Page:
Nutrition In yoU: Stop and assess your stress

Being in graduate school, I think it is safe to assume that the awareness of stress exists every day. With deadlines and balancing multiple roles, it can be overwhelming. Yet, with a busy life, it is hard to acknowledge the role stress plays within your life. We often go numb to the feeling, thinking that it is a part of our everyday life. It can get the best of us. I know, from personal experience, that it can be scary. However, in order to acknowledge something, you must know exactly what it is that you are acknowledging.

What is stress?

While many people can answer this question in their own way, stress is an actual physical response. It is not necessarily a bad thing. Reaching all the way back to the cavemen days, the process of stress alerts the body when there is danger. Specifically, the body thinks it is under attack and starts the process of the ‘fight or flight response’. Within this response, the body releases a mix of hormones and chemicals, such as, adrenaline, cortisol, and norepinephrine. Number of reactions start to occur, causing blood to be diverted to the muscles, shutting down unnecessarily bodily function, such as, digestion. This sudden release of energy allows your body to either fight or flight.

Even though we are not cave dwellers, we experience the fight or flight response within the modern world. For example, when someone either swerves in front of your car or slams on their brakes unexpectedly, your fast response is your bodies stress response.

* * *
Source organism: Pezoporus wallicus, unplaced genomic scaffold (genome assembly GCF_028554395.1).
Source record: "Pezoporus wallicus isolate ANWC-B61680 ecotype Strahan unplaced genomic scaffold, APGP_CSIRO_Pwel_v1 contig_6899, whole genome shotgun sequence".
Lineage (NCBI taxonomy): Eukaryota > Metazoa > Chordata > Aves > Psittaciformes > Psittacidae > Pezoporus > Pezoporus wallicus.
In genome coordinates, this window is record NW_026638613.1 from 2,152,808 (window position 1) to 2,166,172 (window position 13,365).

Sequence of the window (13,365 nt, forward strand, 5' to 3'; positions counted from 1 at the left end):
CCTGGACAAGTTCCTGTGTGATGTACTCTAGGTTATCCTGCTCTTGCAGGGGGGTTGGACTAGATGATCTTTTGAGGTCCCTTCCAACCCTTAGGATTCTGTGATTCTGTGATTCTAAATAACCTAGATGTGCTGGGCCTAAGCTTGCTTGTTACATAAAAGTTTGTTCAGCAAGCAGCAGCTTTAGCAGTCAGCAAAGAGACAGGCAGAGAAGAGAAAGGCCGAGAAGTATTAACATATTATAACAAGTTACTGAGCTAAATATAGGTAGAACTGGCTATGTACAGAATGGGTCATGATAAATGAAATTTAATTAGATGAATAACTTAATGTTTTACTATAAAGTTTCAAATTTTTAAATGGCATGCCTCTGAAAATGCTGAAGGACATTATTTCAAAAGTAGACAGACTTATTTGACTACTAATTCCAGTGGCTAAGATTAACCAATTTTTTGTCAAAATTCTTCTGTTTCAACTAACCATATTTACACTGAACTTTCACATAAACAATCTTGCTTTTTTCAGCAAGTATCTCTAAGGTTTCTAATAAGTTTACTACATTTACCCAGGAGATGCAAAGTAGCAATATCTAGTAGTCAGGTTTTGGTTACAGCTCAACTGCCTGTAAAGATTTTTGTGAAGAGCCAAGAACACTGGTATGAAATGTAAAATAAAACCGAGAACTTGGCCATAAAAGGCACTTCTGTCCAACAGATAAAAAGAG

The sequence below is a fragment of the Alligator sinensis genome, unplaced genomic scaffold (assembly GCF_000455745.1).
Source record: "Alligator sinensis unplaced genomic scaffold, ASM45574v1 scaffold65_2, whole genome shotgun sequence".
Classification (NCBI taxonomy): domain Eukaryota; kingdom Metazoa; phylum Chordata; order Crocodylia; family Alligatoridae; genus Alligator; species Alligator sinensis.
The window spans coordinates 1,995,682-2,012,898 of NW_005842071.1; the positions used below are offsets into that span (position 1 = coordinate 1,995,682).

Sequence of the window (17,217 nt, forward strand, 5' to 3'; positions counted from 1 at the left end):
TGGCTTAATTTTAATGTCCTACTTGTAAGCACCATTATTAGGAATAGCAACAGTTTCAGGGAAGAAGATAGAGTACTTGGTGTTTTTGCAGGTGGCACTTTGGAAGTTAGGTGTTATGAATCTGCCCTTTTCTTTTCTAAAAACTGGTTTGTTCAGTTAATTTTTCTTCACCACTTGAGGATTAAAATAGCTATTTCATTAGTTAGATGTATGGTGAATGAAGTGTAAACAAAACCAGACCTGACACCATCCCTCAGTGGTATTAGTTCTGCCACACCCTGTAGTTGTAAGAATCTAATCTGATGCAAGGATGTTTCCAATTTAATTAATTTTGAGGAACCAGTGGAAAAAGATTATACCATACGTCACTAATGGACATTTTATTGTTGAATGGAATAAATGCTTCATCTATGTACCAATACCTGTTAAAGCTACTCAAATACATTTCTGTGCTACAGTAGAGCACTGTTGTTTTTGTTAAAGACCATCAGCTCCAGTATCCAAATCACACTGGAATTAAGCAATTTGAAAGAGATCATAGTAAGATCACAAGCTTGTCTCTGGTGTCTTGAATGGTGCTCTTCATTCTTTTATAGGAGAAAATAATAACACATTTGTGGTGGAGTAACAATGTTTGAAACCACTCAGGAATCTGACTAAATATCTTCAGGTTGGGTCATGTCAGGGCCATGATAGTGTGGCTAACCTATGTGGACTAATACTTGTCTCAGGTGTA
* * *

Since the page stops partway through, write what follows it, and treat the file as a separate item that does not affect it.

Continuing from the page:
What does diet have to do with stress?

Just as we need air to breathe, we need food for our body to function regularly. A diet that is high in simple sugars and low soluble carbohydrates can cause heighten spike of energy, while feeding into the lows and highs that are caused by stress hormones. Therefore, it is advised that a balanced diet with a variety of foods is key to optimizing health.

What should I include within my diet to help reduce stress?

Below are some stress relieving foods, that may help balance sugar levels and make you feel less stressed:

Salmon is a great source of Omega-3 fatty acids, along with, Vitamin D. Both Omega 3 fatty acids and Vitamin D contribute to brain health. Therefore, research has indicated that salmon may help relieve anxiety.
Avocados are a great source of Vitamin B6, along with other stress-relieving B vitamins that may help reduce anxiety.
Image result for orange, kiwi, paya
Vitamin C is a well-known antioxidant. Research has shown that Vitamin C intake may help reduce anxiety and help improve mood states.

Other foods include: leafy greens, bananas, milk, dark chocolate, nuts, avocados, salmon, and vitamin C rich fruits (lemons, lime, kiwi, etc).

Overall, it’s important to not only assess your stress, but also, your diet. If you are feeling a bit stressed out, try out one of the foods above. It may help you more than you think.




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